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Guardian’s recommendations released for Schiavo

CLEARWATER, Fla. (BP)–Supporters from across America gathered outside Woodside Hospice in Pinellas Park, Fla., Dec. 3 to celebrate the 40th birthday of Terri Schiavo, the brain-damaged woman at the center of a national “right-to-die” debate.

The celebration came a day after a court-appointed special guardian ad litem released a 40-page report Dec. 2 calling for a “fresh, clean-hands start,” including swallowing tests to see if Schiavo can eat and drink on her own.

Terri Schiavo, who collapsed in 1990 due to unusual circumstances that caused her heart to stop beating, is now in what some doctors term a “persistent vegetative state.” Her husband and legal guardian, Michael Schiavo, has been in a bitter dispute for nearly a decade with her parents, Bob and Mary Schindler, who believe she never received the therapy that would have allowed her to improve.

On Oct. 15, Michael Schiavo, with the circuit court’s support, had Terri’s feeding tube removed, leaving her to die of starvation and dehydration. On Oct. 21, after both chambers of the Florida legislature acted promptly to provide a remedy, Gov. Jeb Bush signed a law ordering the reinsertion of a feeding tube. Michael Schiavo has challenged the constitutionality of the law, claiming it violated the state constitution’s separation of powers.

In a flurry of court proceedings since that time, issues that have emerged are related to the suitability of Michael Schiavo as guardian, the parents’ standing in Michael Schiavo’s case against Bush, the alleged bias of at least one judge involved in the rulings, the viability of a jury trial versus a judge’s ruling, whether the case against the governor was correctly filed, and the request of the governor’s attorneys to depose seven witnesses, one of whom is presumed to be Michael Schiavo’s longtime live-in girlfriend with whom he has fathered two children.

Jay Wolfson, a University of South Florida professor who was appointed guardian ad litem for Terri Schiavo, wrote in his report to Bush, released Dec. 2, that he is willing to continue to offer information about Terri’s condition to the governor. He recommended that tests be conducted to see whether she can swallow, which would make the feeding tube a moot point.

“To benefit Theresa, and in the overall interests of justice, good science and public policy, there needs to be a fresh, clean-hands start,” Wolfson wrote.

In the report, Wolfson said he visited Terri Schiavo at the hospice where she lives in hopes of documenting whether she is aware of and can interact with her surroundings. He said at times Terri appeared to be responding to her mother, though he said her responses were not repetitive or consistent.

Wolfson acknowledged that Terri had a “distinct presence.”

“It would be easy to detach from her if she were comatose, asleep with her eyes closed and made no noises,” Wolfson wrote. “This is the confusing thing for the lay person about persistent vegetative state.”

Wolfson also appeared to push for a decision about what should be done about Terri’s feeding tube after the test results come in. According to an Associated Press report, Wolfson said Bush, Michael Schiavo and Terri’s parents, Mary and Bob Schindler, should come to some agreement about whether to continue Terri’s nutrition and hydration if she cannot swallow on her own.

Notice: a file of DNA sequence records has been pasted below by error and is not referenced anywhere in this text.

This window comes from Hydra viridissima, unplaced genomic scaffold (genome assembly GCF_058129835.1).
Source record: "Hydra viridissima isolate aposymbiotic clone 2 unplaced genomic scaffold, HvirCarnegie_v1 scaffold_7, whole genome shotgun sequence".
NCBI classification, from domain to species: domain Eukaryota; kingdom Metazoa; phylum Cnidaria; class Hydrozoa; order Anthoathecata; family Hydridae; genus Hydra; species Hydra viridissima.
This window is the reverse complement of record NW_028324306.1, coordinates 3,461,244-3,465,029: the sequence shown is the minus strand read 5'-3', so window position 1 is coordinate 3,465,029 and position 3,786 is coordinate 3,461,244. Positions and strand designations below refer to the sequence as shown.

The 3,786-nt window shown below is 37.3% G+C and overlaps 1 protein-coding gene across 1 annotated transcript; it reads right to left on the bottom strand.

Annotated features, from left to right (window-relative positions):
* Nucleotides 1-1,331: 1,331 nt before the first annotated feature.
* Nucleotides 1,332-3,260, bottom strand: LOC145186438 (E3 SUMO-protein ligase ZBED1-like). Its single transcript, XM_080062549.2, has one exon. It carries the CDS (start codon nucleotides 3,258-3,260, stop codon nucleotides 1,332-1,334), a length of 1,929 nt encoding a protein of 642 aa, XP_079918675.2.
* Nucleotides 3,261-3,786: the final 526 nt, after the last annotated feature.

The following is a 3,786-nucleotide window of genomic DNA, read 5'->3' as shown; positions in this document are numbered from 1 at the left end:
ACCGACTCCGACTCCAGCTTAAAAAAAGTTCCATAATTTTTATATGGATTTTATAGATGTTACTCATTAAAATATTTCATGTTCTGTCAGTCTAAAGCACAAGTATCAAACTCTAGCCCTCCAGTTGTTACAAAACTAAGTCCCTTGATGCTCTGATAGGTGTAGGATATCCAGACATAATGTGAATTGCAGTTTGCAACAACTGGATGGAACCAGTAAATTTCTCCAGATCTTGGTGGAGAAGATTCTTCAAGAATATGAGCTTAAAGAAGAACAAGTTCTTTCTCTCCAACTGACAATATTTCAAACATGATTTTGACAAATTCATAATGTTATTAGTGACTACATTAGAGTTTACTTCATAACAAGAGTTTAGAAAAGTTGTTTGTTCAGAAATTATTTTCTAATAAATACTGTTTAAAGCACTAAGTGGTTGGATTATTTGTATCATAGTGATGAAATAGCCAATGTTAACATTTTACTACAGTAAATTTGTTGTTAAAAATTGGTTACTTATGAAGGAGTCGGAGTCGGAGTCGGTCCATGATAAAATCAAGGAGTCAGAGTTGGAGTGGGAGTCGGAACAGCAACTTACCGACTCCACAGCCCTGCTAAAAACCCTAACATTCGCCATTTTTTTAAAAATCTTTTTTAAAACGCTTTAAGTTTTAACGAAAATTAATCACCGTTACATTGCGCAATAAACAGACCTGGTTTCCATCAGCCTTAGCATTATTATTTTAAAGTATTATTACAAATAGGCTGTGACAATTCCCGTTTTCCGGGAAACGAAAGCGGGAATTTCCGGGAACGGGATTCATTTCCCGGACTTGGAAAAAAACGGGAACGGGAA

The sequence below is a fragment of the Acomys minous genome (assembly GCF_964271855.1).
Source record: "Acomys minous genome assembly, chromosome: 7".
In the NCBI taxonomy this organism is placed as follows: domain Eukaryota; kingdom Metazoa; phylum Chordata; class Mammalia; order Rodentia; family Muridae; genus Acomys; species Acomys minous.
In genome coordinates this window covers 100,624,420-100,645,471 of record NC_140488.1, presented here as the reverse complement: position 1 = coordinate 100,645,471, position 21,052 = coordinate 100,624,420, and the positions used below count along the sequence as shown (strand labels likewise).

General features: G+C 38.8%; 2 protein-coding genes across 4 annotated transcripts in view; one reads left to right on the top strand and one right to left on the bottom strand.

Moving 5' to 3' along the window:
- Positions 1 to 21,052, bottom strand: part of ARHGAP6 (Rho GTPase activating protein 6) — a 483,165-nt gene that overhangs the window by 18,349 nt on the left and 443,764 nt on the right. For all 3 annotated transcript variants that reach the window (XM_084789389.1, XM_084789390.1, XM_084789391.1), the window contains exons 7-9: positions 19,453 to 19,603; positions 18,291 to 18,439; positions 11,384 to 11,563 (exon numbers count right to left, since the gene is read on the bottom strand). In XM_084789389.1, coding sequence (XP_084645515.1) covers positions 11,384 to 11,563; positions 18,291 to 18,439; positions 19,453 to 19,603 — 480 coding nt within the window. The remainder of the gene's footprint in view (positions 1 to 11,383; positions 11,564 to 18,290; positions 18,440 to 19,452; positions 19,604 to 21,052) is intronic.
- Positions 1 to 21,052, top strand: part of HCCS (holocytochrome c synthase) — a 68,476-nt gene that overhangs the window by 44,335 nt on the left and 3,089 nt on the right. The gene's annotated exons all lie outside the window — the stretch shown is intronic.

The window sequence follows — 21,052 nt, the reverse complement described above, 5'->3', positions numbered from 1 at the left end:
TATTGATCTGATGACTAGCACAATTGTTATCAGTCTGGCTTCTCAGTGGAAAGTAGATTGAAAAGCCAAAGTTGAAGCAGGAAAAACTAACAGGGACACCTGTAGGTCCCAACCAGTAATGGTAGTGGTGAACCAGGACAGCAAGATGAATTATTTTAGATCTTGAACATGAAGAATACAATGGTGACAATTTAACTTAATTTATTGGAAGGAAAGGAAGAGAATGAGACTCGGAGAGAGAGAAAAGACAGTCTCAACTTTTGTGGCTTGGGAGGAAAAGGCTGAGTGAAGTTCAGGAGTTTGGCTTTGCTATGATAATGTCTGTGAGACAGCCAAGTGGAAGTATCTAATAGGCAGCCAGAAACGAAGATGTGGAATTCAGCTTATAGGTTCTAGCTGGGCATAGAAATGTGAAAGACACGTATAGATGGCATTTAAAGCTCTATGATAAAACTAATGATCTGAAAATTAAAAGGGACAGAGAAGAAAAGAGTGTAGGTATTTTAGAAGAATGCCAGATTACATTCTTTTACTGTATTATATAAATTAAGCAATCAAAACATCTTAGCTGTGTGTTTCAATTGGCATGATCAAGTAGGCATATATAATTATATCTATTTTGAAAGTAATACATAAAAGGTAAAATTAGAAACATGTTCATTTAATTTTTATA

Gov. Bush in a statement thanked Wolfson for his efforts in preparing a “review of nearly 10 years of information in only 30 days” but said there are still “too many open questions.” He cited potential “conflicts of interest” regarding Terri Schiavo’s husband Michael and questioned whether there is “clear and convincing evidence” about Terri’s wishes.

Bush said he is encouraged by Wolfson’s recommendations for swallowing tests and therapy and said he hopes Michael Schiavo and his attorney, George Felos, will not continue to oppose the testing.

“I am also concerned we do not know the expertise of the individuals who provided the ‘answers’ to the questions that are addressed in the report,” Bush said. “I am sure that Dr. Wolfson, who indicated his reliance on ‘good science-based medicine,’ understands the importance of knowing which good scientists and good doctors he relied on to reach certain conclusions.

“As I have said from the beginning, the state must protect every Floridian’s right to life, and in so doing, err on the side of life. As Governor, I will continue to do just that,” Bush continued. “Nothing in Dr. Wolfson’s report leads me to believe the stay should be lifted at this time, or that Mrs. Schiavo should be deprived of her right to live.”

Pat Anderson, an attorney for the Schindlers, said in a news report that she agreed with Wolfson that testing should be conducted. But she said asking the Schindlers to allow their daughter to die from starvation would be inappropriate under any circumstances.

Well-wishers Dec. 3 wished Terri Sciavo a quiet “Happy Birthday” on her 40th.

“It is so very good to know that so many people see Terri as a person and not an ‘issue,'” family spokesperson Pamela Hennessy said in a statement. “This gives us all pause to consider those amongst us who may not be able to speak for themselves — but who are still very much part of our human race.”
Joni B. Hannigan is managing editor of Florida Baptist Witness, online at www.FloridaBaptistWitness.com, where a “Terri Schiavo: A life at stake” special section can be accessed.

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  • Joni B. Hannigan